The research is published in Tobacco Control.


'/>"/>

Contact: Sam Wong
sam.wong@imperial.ac.uk
Imperial College London
Source:Eurekalert

Related medicine news :

1. SofterWare, Inc. Selected Again as One of the Philly.com Top Workplaces
2. Energy Drinks Linked to Changes in Heart Rhythm
3. Antibiotic Linked to Heart Problems in COPD Patients
4. High-Dose Statins Linked to Acute Kidney Damage
5. Stroke Before Age 50 Linked to Raised Risk of Early Death
6. Pregnant womens likelihood of cesarean delivery in Massachusetts linked to choice of hospitals
7. Difficulty in recognizing faces in autism linked to performance in a group of neurons
8. Night Shift Linked to Raised Risk of Ovarian Cancer
9. High-Fat Dairy Foods Linked to Worse Survival After Breast Cancer
10. No sons linked to lower contraception use in Nepal
11. Smoking linked with worse urothelial cancer prognosis in patients, especially women
Post Your Comments:
*Name:
*Comment:
*Email:
(Date:4/29/2016)... ... April 30, 2016 , ... World ... the Pick Up Springboard, an automotive invention that improves the storage features of ... worth $162 billion," says Scott Cooper, CEO and Creative Director of World Patent ...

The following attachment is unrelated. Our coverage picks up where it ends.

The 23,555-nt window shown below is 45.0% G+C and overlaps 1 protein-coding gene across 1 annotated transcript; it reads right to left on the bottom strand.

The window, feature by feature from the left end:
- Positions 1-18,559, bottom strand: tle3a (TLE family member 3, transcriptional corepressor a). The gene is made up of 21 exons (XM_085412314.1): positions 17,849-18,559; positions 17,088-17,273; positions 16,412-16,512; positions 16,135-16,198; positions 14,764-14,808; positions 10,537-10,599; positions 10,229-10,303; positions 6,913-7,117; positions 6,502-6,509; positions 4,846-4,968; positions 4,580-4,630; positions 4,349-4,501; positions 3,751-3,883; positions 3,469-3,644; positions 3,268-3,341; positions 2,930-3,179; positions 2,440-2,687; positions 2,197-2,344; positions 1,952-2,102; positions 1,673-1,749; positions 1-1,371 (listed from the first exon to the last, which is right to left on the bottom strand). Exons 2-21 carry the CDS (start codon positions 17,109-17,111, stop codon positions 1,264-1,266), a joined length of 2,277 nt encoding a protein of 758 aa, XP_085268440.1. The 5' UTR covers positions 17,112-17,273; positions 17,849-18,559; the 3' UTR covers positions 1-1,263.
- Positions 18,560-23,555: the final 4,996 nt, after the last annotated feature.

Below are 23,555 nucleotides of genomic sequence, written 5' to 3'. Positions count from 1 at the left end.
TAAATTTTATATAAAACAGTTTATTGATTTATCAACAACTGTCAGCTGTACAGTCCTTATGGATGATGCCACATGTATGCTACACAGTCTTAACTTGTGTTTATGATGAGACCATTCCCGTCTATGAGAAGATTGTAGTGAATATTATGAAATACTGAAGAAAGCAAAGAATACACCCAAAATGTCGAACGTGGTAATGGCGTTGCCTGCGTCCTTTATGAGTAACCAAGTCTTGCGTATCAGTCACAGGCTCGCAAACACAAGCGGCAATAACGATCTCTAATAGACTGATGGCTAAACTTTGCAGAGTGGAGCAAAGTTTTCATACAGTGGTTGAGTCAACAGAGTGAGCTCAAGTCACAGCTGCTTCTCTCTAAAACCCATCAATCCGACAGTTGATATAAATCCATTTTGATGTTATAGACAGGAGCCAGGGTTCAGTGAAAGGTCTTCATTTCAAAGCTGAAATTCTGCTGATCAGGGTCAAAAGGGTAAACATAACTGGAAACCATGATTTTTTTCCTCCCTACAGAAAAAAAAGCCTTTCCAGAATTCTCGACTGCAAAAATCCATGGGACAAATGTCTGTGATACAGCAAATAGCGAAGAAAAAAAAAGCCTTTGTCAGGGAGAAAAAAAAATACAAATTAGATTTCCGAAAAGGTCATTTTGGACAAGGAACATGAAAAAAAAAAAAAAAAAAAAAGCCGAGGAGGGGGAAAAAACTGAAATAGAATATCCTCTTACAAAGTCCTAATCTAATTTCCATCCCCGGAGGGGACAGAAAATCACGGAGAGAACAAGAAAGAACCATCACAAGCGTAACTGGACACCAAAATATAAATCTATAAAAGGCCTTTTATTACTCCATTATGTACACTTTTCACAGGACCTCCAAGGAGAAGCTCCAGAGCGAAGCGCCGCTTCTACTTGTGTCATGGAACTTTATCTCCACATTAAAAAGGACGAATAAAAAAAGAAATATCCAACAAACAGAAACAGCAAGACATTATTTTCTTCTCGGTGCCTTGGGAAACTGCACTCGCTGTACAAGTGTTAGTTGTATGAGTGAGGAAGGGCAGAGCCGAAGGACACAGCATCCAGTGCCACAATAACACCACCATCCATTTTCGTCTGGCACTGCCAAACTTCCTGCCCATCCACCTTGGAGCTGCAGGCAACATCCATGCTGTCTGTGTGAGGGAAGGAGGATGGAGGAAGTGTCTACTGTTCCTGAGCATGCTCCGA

(Date:4/29/2016)... ... April 29, 2016 , ... Shamangelic Healing, ... addition Onnit brand Alpha BRAIN and New Mood Daily-Stress Formula for brain optimization ... optimization products to the store is just one more way Shamangelic Healing supports ...
(Date:4/29/2016)... Sterling, VA (PRWEB) , ... April 29, 2016 ... ... Americans with student loans more flexibility in repaying their loans, more information about ... at a time when total outstanding student loan debt, including federal and private ...
(Date:4/29/2016)... ... 2016 , ... The Wharton School of the University ... of the 2016 Wharton Business Plan Competition —as well as the Wharton ... the Committee Award for Most ‘Wow Factor,’ making them the first team in ...
(Date:4/29/2016)... ... ... Dr. Robert Mondavi, one of the dentists in Torrance , is now ... as more patients are discovering the many different ways they can change and improve ... to them and which ones might work for their smiles. , “One of ...
Breaking Medicine News(10 mins):
(Date:4/27/2016)...  Bayer Animal Health today announced that ... of Florida College of Veterinary Medicine, is the ... Award (BECA). Brittany was selected from entries representing ... of $70,000 in scholarship funds through the 2016 ... provided a total of $232,500 in scholarship awards ...
(Date:4/27/2016)... Oasmia Pharmaceutical AB (NASDAQ: ... new generation of drugs within human and veterinary ... Paclical/Apealea in the Phase III study that included ... cancer. These preliminary results showed non-inferiority between the ... versus Taxol in combination with carboplatin. In fact, ...
(Date:4/27/2016)... , April 27, 2016 ... announced the launch of a Phase 2 clinical study ... hearing in patients undergoing cochlear implantation (CI) surgery. This ... patients in Germany and ... the middle ear at the time of surgery. "Despite ...
Breaking Medicine Technology: